“I don’t really care what I work on, so long as I’m paid well.”
“I think of myself as competing with my peers.”
“It’s harder to collaborate with remote peers than those on site.”

In the graphs below, we have the satisfaction averages represented by circles according to the agreement with the statement, with the confidence interval of these averages represented by the vertical lines.

Figure 2. Attitudes that positively affect career satisfaction.

In this case, it is noted that, on average, satisfaction with the career tends to increase as the developers:

  • like to debug.
  • like to challenge themselves.
  • take their work very seriously.

In the next graphs, we see an opposite trend: on average, satisfaction decreases as developers:

  • don’t like to maintain someone else’s code.
  • don’t understand much about computers.
  • have difficulty communicating their ideas.
Figure 3. Attitudes that negatively interfere with career satisfaction.

So, if you want more career satisfaction, you can try changing your mindset! Try to enjoy debugging more, keeping code from others and challenging yourself. Try to take work more seriously, as well as improve your communication skills and understand a little more about computers.

Part III: What attitudes affect the average salary?

The first graph shows that, on average, salary tends to increase as developers cultivate behaviors such as:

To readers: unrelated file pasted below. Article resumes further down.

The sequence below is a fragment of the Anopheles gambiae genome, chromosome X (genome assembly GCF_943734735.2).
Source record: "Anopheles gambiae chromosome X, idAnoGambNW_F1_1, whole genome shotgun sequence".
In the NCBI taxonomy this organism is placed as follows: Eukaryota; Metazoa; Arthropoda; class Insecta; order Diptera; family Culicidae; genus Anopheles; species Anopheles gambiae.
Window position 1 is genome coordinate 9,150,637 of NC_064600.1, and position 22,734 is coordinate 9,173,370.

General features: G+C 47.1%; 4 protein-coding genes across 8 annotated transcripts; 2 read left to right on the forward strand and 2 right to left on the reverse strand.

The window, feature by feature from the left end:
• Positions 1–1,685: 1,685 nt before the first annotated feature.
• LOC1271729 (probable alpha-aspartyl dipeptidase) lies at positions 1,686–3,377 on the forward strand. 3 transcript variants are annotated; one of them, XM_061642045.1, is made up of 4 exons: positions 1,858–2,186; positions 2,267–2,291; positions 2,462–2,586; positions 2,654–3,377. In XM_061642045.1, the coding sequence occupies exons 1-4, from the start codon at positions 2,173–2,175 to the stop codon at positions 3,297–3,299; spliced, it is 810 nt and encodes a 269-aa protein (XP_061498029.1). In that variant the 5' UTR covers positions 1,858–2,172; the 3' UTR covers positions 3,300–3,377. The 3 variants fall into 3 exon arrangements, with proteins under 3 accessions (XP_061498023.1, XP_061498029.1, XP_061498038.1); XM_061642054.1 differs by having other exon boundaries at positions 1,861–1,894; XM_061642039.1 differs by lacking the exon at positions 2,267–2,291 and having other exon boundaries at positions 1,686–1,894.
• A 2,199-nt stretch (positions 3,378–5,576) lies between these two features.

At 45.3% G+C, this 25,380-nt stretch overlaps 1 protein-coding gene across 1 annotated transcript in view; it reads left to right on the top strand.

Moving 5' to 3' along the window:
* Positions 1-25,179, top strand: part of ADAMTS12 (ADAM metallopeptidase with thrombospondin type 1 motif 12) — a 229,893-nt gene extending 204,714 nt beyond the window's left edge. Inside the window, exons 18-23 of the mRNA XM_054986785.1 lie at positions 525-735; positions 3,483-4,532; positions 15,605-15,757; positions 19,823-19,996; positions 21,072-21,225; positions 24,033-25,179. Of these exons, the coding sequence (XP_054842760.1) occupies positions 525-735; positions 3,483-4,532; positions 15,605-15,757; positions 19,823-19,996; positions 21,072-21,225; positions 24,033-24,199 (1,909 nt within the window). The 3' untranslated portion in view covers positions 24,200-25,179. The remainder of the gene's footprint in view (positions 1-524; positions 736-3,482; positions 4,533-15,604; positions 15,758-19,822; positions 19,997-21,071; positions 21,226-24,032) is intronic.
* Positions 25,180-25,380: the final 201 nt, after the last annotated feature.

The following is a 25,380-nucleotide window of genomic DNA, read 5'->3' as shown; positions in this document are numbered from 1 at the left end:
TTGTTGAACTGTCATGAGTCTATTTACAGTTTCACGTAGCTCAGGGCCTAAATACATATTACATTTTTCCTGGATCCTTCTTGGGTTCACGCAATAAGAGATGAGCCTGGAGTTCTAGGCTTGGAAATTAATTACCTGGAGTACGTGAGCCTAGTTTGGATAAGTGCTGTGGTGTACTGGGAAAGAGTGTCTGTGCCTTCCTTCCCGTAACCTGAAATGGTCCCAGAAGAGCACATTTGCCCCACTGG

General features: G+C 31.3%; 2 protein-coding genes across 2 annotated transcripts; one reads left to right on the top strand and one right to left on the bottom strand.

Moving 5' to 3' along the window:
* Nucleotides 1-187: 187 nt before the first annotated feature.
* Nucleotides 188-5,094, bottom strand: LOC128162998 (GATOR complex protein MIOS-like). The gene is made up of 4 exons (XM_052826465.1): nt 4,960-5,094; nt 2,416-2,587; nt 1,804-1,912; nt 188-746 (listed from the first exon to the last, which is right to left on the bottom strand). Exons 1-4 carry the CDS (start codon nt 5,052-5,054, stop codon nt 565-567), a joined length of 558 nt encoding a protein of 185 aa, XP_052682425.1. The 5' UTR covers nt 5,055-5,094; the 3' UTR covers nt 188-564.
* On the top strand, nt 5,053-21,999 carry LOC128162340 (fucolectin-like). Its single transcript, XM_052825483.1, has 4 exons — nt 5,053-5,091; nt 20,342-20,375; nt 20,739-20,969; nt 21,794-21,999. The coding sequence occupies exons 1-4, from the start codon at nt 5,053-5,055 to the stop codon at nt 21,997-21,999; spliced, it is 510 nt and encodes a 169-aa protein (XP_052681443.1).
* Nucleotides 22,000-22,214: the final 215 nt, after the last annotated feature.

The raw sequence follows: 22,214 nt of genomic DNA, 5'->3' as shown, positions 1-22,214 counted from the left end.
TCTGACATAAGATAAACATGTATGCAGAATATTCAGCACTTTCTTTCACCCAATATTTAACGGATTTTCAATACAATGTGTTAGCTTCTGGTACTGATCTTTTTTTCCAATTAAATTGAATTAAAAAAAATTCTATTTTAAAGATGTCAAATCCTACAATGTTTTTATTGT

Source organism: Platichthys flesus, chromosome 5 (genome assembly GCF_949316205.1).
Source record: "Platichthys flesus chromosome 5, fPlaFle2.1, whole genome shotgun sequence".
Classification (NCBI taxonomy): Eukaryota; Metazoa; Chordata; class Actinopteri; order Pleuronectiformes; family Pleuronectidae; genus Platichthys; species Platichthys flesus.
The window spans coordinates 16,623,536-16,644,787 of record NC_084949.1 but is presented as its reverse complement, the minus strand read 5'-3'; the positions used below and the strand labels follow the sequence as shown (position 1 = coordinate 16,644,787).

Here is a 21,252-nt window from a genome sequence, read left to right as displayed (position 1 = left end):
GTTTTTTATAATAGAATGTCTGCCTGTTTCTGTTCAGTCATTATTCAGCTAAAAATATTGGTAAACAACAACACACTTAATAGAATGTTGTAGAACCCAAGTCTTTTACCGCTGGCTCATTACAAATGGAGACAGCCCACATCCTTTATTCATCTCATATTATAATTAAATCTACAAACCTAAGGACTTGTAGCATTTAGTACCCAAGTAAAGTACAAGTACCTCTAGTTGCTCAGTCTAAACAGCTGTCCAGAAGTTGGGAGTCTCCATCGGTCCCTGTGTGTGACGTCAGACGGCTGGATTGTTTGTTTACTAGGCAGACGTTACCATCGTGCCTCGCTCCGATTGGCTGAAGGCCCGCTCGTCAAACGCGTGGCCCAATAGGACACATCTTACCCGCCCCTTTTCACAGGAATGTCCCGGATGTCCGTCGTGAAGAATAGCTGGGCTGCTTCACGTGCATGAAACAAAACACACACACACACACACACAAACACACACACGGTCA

• Enjoying debugging.
  • Shipping first and optimizing later.
  • Taking work very seriously.
Figure 4. Attitudes that positively interfere in Salary.

In addition, the graph below shows that developers who cultivate behaviors like:

  • Not enjoying maintaining someone else’s code.
  • Not understanding much about computers.
  • Difficulty communicating your ideas.

They tend to receive lower wages.

Figure 5. Attitudes that negatively interfere with Salary.

That way, to increase your salary you can cultivate attitudes such as enjoying debugging, enjoying maintaining someone else’s code, communicating well with your peers, taking work more seriously, delivering tasks first and then optimizing them and then learning more about computers. Easy, isn’t it ?!


As expected, the importance of a developer’s educational credentials is skewed by the recruiter’s one. In this regard, what you can do in a job interview is to try to “impress” the right people. Your doctorate is not worth as much as you think for a bachelor’s degree!

Another point is that, with the exception of “like to challenge yourself” and “ship first and optimize later”, the behaviors that impact career satisfaction are the same as those that impact wages, following the same upward or downward trend.

It is possible that these similarities have to do with the existence of a correlation between salary and satisfaction. For example, if individuals with an “X” behavior are better paid, the salary may also be contributing to satisfaction.

Finally, it should be noted that the findings here are observational, not the result of a formal study.

To see more about this review, see the link to my Github available here.



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Daniela Brasil

Daniela Brasil

Analista de Dados e defensora da Ciência